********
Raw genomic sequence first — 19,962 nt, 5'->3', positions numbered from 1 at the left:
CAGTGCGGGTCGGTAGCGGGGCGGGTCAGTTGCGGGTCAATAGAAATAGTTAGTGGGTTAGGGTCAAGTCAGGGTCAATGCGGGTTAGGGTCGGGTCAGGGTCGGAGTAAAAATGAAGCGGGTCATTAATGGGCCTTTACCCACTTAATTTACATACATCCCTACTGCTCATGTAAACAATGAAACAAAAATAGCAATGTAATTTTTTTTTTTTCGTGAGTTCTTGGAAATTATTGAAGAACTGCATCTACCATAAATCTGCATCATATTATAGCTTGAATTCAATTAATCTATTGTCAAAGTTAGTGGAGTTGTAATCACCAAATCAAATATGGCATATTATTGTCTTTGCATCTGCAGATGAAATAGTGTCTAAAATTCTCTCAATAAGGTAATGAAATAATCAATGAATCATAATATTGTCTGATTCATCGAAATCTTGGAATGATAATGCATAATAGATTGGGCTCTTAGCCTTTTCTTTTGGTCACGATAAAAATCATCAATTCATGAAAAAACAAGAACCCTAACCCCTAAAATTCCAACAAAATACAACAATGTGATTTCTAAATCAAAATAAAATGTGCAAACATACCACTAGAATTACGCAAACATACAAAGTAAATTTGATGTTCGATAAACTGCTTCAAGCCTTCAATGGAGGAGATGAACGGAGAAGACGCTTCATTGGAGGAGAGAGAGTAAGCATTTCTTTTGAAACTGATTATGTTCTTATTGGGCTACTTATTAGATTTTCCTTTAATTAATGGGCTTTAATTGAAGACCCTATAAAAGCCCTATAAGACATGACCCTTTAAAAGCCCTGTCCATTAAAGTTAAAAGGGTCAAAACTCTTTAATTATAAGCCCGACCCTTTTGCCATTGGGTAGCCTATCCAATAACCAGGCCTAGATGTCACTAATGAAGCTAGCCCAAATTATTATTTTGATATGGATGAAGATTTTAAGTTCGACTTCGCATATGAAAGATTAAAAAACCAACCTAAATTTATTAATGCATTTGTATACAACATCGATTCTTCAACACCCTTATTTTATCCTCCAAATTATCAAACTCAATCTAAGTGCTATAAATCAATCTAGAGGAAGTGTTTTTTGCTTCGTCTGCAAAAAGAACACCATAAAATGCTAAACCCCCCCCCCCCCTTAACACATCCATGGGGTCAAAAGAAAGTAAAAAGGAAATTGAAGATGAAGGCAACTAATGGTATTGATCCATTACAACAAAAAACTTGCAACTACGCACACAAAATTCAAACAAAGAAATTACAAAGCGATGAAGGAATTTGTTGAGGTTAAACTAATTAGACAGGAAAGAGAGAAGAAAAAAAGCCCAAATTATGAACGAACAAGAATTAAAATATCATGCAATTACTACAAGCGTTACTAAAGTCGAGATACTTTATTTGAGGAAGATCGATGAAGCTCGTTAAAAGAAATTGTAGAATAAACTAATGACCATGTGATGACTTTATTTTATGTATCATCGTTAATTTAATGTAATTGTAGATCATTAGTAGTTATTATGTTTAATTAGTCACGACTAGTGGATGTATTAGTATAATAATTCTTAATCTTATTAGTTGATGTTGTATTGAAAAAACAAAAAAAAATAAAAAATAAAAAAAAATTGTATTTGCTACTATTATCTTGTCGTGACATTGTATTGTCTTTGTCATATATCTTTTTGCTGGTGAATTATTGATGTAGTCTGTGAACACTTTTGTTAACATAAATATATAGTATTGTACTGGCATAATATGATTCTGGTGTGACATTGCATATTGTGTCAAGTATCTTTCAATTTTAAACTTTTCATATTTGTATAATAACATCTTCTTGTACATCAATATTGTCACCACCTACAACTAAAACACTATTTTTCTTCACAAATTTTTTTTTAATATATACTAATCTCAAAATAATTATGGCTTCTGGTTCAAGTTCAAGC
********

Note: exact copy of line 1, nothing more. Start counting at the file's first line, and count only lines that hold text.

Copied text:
Raw genomic sequence first — 19,962 nt, 5'->3', positions numbered from 1 at the left: